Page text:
1. Unregistered designs are not protected – If designs have not been registered, then no benefits can be availed under the Act. One is barred from filing a suit to recover damages for copying designs without any approval by any authority. Change is constant in the fashion industry and new collections are launched in a quick time frame. Fashion Designers would benefit from safeguarding measures that do not depend entirely on the registration of designs. The concept of protection for designs that are not registered is not covered under this Act.
  • Time-consuming registration process – The process is long drawn and takes roughly 10-12 months. A new clothing item in a store lasts for one season, which is a maximum of 3-4 months. The only solution in this scenario is getting the designs registered way before the items are launched in the market. Until the process of registration is completed, the design

can be exploited by anyone with ulterior motives. The process of registration is complicated and takes many months which is certainly not ideal for the rapidly advancing fashion design industry in India.

  • Damages in a suit are insufficient – Recovery of damages from any individual partaking in the act of piracy of registered designs is possible under the Designs Act. However, a limit on the recovery amount is imposed should not exceed fifty thousand rupees. This limit is insufficient when compared to the amount of money spent on creating couture creations which are close to lakhs of rupees.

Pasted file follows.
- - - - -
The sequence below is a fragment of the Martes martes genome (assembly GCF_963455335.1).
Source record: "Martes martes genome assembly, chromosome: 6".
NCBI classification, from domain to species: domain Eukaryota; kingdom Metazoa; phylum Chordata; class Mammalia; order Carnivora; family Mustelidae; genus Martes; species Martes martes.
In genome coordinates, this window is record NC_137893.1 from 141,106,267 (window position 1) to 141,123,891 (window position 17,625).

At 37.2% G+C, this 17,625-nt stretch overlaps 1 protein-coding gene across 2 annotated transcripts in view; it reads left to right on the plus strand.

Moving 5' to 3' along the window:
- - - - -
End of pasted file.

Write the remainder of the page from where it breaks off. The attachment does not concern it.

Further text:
Branding mainly includes logos, terms, design, and advertisements. It helps differentiate a product sold by many vendors. Branding is the most important strategy used by companies engaged in fashion. A strong brand identity may be established by taking necessary steps to protect the brand name or logo and maintain a portfolio for the brand. Creative work belonging to businesses is protected from infringers which ultimately leads to an increase in profits from the ownership of valuable assets.

A trademark can be assigned or licensed. An assigned trademark indicates that the owner has sold the ownership of the trademark. Whereas, licensing suggests a lease of the right. Licensing of a brand to third parties, undertaken to sell products, ensures the intellectual property or “soul” of a company remains intact. The brand value of any business increases by around 80% if its intellectual property is thoroughly safeguarded. Most commercial transaction contracts list conditions for the manner of use of intellectual property. Some examples of this are the duration of the relation, the geographical bounds for the sale of the products, the price positioning, the manner of distribution, and other considerations.